A 'rocking house' in a community (add in sporting cooking and gardening facilities) sounds spot on! Perhaps near montains and rivers for walking/canoeing/climbing fun.
I suppose we all have this unusual hobby of looking for suitable places for our dc to be happy. Whilst others get excited by the discovery of a nice restaurant on their travels - we get excited by discovering a lovely supported community!

FioFio Thu 18-Jun-09 08:48:15

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magso Thu 18-Jun-09 12:49:48

Hi Fio - still rather up and down but much much better than I was thanks! However I do worry about the future for ds - more so now. He is such a chearful active boy but gets bored so easily. He is not one for quietly watching tv or playing alone ( I wish sometimesgrin)- so an elderly peoples care home would be awful for him! (and probably all around him!)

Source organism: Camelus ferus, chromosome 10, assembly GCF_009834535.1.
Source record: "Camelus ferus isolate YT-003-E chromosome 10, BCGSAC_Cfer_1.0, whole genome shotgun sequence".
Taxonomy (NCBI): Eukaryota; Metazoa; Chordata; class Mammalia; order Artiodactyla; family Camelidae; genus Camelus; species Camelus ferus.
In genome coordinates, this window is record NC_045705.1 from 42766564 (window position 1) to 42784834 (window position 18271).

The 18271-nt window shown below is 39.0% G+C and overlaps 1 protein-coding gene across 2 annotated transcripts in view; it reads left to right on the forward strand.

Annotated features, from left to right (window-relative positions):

FioFio Thu 18-Jun-09 17:44:56

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magso Fri 19-Jun-09 10:16:52

Yep - although in my case it may also be middle age! Ds coped well when I was obviously ill -but he doesnt understand my limitations now I look Ok again! He gets frustrated at the poor quality entertainment! I need to wear him out so he will sleep- so I can get to rest! Time to get a trampoline/ wefit perhaps! Wonder if I could sell that to DH? Neighbour kindly lets ds help with his evening dog walk sometimes which is a godsend and dh takes him to athletics at the weekend. SS never got back to me.

FioFio Fri 19-Jun-09 13:06:25